Søndergaard says that deploying a mature version of the scheduler on the early deployment projects makes little sense and the plan is to ramp up its capabilities as the project progresses.

While it is designed to sit on top of Thales' system and take an imprint, the scheduler will not be used for the S-Bane. As it is utilising moving-block CBTC the network will effectively become a semi-automatic system with drivers only responsible for opening and closing doors, Søndergaard says a similar concept was not considered a priority for this project. He also ruled out complete automation at this stage.

"Driverless operation on the S-Bane would require a lot more investment in the infrastructure and would probably require new trains," Søndergaard says. "The Siemens system has something like this, automated catch up, but it is not as sophisticated as the scheduler because operation on the S-Bane is much simpler."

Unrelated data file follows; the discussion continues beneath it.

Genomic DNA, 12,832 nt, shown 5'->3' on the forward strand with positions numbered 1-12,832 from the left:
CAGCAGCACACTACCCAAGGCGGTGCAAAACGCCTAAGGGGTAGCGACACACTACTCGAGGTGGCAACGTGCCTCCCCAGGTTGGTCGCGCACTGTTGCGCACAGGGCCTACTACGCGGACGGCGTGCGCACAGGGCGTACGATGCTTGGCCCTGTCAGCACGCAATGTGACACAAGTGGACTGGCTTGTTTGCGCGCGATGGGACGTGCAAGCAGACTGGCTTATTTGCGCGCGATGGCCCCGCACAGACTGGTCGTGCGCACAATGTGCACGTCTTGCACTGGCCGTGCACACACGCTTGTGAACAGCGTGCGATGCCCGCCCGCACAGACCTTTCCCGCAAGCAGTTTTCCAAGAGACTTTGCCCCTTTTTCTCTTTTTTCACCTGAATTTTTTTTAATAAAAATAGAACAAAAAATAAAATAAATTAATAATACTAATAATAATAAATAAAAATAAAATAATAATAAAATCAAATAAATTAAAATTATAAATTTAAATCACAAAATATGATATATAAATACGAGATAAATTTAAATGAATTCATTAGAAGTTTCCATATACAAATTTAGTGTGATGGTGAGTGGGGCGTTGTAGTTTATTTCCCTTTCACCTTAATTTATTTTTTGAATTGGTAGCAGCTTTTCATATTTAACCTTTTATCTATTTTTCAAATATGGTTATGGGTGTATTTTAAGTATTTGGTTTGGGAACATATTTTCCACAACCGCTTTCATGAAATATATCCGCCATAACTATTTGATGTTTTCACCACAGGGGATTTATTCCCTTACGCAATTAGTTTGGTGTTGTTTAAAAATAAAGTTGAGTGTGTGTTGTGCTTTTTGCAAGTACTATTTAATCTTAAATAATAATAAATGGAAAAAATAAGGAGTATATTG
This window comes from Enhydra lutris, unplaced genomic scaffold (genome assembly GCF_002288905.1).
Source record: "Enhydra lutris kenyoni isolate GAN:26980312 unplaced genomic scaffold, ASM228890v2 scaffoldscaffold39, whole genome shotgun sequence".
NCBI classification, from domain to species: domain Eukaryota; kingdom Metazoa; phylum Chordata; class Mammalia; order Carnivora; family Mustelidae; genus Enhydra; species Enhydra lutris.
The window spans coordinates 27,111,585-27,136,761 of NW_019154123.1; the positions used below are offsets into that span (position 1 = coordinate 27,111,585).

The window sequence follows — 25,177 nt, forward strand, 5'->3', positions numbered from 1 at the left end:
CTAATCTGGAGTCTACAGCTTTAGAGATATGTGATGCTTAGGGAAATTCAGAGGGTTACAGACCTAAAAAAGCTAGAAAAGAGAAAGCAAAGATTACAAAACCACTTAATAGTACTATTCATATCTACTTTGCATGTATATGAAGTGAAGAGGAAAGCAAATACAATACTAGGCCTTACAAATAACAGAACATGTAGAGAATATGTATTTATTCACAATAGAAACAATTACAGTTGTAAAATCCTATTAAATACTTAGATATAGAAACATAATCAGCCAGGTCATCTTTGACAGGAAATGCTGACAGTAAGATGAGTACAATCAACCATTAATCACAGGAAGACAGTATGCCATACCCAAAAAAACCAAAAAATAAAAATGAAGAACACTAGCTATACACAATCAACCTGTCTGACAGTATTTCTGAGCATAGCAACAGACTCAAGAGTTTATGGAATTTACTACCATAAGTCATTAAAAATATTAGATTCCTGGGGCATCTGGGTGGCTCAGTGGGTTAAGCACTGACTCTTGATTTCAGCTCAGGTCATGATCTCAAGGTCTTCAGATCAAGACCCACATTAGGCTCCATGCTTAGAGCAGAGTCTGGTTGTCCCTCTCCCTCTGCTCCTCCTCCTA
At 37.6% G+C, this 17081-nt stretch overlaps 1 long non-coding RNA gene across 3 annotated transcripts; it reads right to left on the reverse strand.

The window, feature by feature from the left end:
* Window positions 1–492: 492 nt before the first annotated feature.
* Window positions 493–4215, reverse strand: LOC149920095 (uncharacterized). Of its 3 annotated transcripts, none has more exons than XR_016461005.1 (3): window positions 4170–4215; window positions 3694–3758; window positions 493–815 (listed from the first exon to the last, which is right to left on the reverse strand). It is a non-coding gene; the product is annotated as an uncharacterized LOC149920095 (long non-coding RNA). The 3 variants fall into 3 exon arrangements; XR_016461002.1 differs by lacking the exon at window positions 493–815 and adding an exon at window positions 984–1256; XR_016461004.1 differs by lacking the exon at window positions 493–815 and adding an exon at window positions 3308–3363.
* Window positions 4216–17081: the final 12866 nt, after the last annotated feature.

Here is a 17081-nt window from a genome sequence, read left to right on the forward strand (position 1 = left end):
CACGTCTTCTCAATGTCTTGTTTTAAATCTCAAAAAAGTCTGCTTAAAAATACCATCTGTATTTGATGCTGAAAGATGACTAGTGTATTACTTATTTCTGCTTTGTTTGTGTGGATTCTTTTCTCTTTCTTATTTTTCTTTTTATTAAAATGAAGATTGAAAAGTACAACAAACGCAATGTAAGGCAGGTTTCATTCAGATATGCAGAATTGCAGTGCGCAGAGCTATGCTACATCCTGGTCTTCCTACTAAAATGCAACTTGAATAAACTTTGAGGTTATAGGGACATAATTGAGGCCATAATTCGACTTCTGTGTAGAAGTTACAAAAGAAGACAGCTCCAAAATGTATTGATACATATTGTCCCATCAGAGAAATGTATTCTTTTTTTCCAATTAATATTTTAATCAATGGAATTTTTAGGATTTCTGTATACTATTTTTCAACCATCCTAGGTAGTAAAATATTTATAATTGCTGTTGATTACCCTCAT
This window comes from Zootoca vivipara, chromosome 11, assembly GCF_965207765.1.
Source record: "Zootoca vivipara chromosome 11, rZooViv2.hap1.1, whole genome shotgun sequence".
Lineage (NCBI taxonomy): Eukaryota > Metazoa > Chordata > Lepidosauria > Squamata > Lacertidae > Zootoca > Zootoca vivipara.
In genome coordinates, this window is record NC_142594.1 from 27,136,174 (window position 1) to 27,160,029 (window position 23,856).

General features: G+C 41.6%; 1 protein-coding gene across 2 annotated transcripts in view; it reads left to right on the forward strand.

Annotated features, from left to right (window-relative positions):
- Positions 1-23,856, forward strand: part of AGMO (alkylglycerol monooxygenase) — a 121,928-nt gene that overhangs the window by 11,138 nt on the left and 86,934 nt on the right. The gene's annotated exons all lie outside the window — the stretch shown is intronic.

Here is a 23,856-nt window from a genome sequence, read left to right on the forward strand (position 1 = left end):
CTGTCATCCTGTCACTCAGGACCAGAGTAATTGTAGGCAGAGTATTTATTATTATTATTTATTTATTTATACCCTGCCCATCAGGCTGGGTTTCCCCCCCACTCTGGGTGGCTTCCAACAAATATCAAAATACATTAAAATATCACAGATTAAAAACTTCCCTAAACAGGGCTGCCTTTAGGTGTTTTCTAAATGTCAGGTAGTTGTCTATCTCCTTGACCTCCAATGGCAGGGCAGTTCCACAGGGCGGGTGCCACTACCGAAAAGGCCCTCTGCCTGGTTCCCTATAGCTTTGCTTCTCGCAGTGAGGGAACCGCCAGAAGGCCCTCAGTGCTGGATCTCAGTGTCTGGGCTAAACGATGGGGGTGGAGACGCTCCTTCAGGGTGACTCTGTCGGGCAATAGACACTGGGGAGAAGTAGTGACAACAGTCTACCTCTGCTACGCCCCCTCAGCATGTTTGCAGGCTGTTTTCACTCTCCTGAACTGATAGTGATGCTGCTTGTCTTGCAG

While the signalling project is certainly proving challenging, and even daunting, for Søndergaard the alternative to a complete renewal is not even worth considering. The finishing line may still be six years away but Banedanmark's continual work to patch up its existing signalling network offers a stark daily reminder of how difficult any alternative policy may have been.

With the emphasis now on mending and not replacing the existing network, Banedanmark, armed with its meticulous approach to planning this huge project, believes it is on the right path to delivering a more reliable and better performing network. And with testing now just around the corner, the first real signs of this will be evident next year.

"There is not a single moment when we say we should have done it differently," Søndergaard says. "Everywhere we go we talk with people and they are trying to build a new system on top of an old interlocking system. They are running into the same issues as us but are not getting the same benefits."